- The 'interdependence principle' was clearly established by the CJEU in Canon
- In two recent cases, the Patent and Trademark Offi ce explicitly mentioned and set out the conditions for the application ofthe interdependence principle
- In one of the cases, the offi ce also found that an application including the dominant element 'camelbak' could not havebeen fi led in good faith
The interdependence principle
For an application to be rejected under Article 6/1 of the Turkish Intellectual Property Code (IP Code), the following conditionsmust be met:
- the trademarks must be similar;
- the goods and/or services must be similar; and
- there must be a likelihood of confusion among the public, including a likelihood of association.
In the assessment of the likelihood of confusion, the 'interdependence principle' - which was clearly set out in the Court ofJustice of the European Union (CJEU)'s Canon decision (Case C-39/97) - has been adopted internationally. The CJEU establishedthe interdependence of the similarity factors by stating that a "lesser degree of similarity between the goods or services may beoffset by a higher degree of similarity between the marks, and vice versa" (Canon, Paragraph 17).
Recent Patent and Trademark Offi ce decisions
In two recent decisions, the Turkish Patent and Trademark Offi ce explicitly mentioned and set out the conditions for theapplication of the interdependence principle.
In the fi rst case, an opposition was fi led against a trademark application which consisted of the opponent's trademark in itsentirety and the additional non-distinctive element 'com.tr'. Although the trademarks did not cover identical services, the offi ceheld that a low level of similarity between the signs could be offset by a high degree of similarity between the goods/services,and vice versa. Therefore, the high degree of similarity between the contested application and the earlier trademark wassuffi cient to create a likelihood of confusion or association in respect of the remaining services covered by the application.
In the second case, an opposition was fi led by Camelbak Products LLC, relying on its CAMELBAK trademarks, against anapplication for the mark depicted below, covering different classes:
The offi ce evaluated that the visual and phonetic similarity between the application, which included the word 'camelbak' as itsmain element, and the earlier CAMELBAK trademark was quite high. The offi ce further found that the degree of similaritybetween the trademarks - on the grounds provided above with regard to the similarity of trademarks - and high distinctivenessof the earlier trademark could compensate the comparatively low degree of similarity between the goods/services. The offi ce,after indicating that a low level of similarity between signs can be offset by a high degree of similarity between thegoods/services, and vice versa, concluded that there would be likelihood of confusion, including a likelihood of association,between the trademarks in terms of all of the goods/services covered.
Further to the evaluation of the interdependence principle, the offi ce also assessed the bad-faith claim raised by Camelbak in itsopposition. The offi ce stated that the application consisted of a word which has been used by Camelbak in many countries formany years and which is highly distinctive, as well as Camelbak's domain name, and covered goods which are closely related toCamelbak's fi eld of activity. Accordingly, the applicant could not have been unaware of Camelbak's original CAMELBAKtrademark, which originated in the United States and is used globally. The offi ce concluded that the application could not havebeen fi led by coincidence and, therefore, could not be regarded as an attempt made in good faith.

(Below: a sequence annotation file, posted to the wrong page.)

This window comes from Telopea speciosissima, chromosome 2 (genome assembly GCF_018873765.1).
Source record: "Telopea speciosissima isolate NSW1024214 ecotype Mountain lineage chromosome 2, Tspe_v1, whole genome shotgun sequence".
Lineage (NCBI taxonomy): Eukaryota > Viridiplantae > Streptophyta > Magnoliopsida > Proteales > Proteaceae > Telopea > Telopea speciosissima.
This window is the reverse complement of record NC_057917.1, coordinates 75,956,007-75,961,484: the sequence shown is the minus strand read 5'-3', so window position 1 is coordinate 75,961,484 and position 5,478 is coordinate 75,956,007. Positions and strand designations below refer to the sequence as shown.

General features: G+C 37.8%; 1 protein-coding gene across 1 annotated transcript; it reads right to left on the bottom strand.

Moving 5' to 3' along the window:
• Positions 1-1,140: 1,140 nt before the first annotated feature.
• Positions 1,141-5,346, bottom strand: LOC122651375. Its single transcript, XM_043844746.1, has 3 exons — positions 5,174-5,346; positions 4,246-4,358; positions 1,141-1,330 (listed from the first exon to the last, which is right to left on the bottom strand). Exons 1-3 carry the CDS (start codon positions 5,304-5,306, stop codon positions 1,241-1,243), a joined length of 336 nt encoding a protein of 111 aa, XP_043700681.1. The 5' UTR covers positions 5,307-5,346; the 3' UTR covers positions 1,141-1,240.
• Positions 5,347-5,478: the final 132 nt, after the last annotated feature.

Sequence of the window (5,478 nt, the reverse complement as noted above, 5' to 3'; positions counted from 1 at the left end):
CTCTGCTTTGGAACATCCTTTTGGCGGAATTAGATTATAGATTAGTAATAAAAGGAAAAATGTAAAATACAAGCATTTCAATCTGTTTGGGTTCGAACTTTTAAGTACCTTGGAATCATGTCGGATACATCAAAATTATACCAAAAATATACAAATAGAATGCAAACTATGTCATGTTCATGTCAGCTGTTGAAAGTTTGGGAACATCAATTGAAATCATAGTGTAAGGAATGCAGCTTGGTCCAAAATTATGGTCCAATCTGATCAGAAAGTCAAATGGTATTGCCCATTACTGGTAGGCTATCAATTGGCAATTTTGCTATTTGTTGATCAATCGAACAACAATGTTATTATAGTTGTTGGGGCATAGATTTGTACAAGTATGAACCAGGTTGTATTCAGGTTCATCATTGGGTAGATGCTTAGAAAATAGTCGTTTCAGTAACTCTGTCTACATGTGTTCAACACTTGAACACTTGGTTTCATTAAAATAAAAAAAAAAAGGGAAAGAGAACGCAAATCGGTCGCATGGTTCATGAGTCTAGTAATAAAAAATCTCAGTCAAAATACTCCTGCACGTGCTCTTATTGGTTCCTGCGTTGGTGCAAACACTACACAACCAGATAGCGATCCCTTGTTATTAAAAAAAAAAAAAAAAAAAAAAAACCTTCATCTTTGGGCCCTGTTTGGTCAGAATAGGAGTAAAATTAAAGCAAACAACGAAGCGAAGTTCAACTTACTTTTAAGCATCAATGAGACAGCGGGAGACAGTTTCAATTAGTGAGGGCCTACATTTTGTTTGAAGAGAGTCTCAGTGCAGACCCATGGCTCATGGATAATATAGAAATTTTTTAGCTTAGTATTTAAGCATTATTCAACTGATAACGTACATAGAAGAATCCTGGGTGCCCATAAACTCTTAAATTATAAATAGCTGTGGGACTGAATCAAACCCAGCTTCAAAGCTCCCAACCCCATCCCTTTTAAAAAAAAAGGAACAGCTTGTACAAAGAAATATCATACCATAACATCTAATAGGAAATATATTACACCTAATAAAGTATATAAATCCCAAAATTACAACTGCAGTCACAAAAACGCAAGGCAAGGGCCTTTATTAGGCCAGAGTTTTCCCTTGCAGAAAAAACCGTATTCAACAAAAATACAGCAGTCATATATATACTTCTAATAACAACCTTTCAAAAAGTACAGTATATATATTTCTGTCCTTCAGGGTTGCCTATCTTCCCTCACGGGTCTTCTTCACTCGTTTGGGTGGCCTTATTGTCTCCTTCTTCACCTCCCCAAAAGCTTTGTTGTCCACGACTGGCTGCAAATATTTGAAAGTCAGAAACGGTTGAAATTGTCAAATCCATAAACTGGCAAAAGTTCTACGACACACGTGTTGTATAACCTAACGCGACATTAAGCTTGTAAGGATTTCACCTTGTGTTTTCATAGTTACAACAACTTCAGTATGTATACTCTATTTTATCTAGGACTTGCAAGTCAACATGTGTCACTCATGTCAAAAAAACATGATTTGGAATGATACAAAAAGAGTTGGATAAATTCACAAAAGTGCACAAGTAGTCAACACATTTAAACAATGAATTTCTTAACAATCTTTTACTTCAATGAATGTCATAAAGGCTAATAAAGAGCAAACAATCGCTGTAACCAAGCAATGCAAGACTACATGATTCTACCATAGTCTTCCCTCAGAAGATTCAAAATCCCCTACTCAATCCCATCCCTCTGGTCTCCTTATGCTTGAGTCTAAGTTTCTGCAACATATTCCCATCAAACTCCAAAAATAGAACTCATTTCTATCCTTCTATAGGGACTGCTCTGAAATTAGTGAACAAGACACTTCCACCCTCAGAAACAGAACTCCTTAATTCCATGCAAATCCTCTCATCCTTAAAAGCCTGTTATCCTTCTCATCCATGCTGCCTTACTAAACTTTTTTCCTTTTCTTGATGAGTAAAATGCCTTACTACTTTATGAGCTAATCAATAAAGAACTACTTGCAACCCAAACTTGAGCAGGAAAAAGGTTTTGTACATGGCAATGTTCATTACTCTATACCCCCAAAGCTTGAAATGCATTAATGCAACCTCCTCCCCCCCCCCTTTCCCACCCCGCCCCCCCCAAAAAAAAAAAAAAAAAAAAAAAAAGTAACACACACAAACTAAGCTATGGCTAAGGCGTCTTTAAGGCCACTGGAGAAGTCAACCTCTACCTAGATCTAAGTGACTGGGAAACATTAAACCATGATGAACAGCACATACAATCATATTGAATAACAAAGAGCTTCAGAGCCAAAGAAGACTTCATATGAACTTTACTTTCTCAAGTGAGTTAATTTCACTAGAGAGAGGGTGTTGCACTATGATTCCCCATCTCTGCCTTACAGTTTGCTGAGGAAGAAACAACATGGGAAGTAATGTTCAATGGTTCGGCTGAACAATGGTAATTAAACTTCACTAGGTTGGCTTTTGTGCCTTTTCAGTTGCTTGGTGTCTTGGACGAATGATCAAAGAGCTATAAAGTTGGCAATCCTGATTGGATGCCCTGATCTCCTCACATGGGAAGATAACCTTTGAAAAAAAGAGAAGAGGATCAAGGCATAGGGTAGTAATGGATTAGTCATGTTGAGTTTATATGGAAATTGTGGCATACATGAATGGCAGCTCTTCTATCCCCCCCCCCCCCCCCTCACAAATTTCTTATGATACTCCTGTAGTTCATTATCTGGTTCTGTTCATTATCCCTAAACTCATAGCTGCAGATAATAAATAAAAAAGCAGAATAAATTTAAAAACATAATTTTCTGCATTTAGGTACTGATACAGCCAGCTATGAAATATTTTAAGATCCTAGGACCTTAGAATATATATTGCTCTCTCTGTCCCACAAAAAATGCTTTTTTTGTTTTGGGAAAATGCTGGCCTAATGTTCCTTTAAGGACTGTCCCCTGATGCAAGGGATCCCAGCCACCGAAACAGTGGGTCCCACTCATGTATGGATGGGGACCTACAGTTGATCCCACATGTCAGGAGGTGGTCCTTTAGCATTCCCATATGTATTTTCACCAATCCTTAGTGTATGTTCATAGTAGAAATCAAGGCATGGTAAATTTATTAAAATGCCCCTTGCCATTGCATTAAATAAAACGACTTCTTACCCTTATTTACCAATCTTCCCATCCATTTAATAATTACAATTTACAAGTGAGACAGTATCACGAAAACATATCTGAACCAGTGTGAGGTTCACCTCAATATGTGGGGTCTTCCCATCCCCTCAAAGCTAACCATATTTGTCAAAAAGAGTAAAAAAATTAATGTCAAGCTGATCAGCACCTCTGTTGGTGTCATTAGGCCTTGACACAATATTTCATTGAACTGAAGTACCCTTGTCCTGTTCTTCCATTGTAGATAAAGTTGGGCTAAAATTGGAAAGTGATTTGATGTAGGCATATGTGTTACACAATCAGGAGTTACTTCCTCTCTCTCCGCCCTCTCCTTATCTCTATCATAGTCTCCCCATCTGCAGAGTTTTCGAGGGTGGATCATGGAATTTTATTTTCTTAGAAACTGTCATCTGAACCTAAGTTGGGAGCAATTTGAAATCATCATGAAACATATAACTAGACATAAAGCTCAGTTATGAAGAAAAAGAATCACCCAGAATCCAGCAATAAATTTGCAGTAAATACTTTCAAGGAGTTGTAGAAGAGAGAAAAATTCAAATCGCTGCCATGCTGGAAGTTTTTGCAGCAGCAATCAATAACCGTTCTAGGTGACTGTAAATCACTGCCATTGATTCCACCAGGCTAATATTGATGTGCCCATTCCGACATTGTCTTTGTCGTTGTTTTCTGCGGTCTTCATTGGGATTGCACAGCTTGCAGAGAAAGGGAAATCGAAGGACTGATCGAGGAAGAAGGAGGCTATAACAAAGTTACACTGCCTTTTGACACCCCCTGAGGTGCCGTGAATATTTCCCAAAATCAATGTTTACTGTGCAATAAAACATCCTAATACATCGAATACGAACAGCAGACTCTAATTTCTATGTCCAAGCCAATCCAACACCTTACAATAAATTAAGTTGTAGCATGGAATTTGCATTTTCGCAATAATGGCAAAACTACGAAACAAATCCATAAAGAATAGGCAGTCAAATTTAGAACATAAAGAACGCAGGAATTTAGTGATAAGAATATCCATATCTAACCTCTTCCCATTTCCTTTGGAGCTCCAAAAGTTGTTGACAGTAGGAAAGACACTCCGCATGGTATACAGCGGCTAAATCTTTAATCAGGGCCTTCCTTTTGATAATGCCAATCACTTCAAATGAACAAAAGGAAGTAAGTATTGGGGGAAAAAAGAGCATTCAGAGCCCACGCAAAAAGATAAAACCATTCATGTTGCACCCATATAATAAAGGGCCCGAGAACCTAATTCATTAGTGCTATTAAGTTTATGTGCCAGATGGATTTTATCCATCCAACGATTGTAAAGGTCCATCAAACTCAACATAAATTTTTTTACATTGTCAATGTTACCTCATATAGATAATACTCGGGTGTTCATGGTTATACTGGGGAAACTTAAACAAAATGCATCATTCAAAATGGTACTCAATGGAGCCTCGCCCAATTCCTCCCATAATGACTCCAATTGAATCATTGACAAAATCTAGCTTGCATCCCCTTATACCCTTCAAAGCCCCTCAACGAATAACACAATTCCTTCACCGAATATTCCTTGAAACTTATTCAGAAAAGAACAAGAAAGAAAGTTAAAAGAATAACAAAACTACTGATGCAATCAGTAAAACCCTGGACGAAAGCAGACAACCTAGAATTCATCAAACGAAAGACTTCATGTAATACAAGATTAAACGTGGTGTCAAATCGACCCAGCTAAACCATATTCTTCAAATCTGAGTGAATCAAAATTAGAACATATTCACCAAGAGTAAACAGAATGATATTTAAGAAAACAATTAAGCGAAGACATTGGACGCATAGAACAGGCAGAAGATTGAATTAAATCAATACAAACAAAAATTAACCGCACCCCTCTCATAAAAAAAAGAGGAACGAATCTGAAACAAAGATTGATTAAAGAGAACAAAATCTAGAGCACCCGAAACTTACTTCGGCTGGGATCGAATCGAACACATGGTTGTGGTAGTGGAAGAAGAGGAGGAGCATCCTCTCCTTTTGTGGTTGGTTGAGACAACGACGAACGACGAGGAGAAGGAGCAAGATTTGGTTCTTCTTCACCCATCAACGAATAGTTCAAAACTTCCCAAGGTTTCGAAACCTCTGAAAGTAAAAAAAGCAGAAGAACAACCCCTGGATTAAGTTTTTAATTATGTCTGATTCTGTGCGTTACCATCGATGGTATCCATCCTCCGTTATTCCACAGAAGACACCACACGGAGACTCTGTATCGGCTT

The decision is signifi cant for companies which operate globally when it comes to the protection of their trademarks.
In order to apply the interdependence principle, the existence of a high degree of similarity between the trademarks, or betweenthe goods/services, is required. However, the offi ce's usual practice is to reject a bad-faith claim when it relies simply on the highdegree of similarity/identity between the trademarks. In the present case, despite the additional phrase 'maximum air controlsystems', the application included Camelbak's mark in its entirety, as well as Camelbak's domain name with the addition of the'.tr' country-code top-level domain - which gave the impression that this was Camelbak's Turkish website. Overall, based onCamelbak's registrations abroad, its business activities and the high level of similarity between the marks, the offi ce concludedthat there was a likelihood of confusion for all the goods and services covered, and that the application could not have beenfi led in good faith.
In these two decisions, the offi ce upheld the following principles:
- As stated in Article 11/4 of the IP Code, "goods or services shall not be presumed as being similar on the ground that they arein the same class, and goods or services shall not be regarded as being dissimilar on the ground that they are in differentclasses";
- The interdependence principle is not regulated in the IP Code, but has been adopted in the Trademark Law; and
- The criteria used to uphold a bad-faith claim.
The content of this article is intended to provide a general guide to the subject matter. Specialist advice should be sought about your specific circumstances.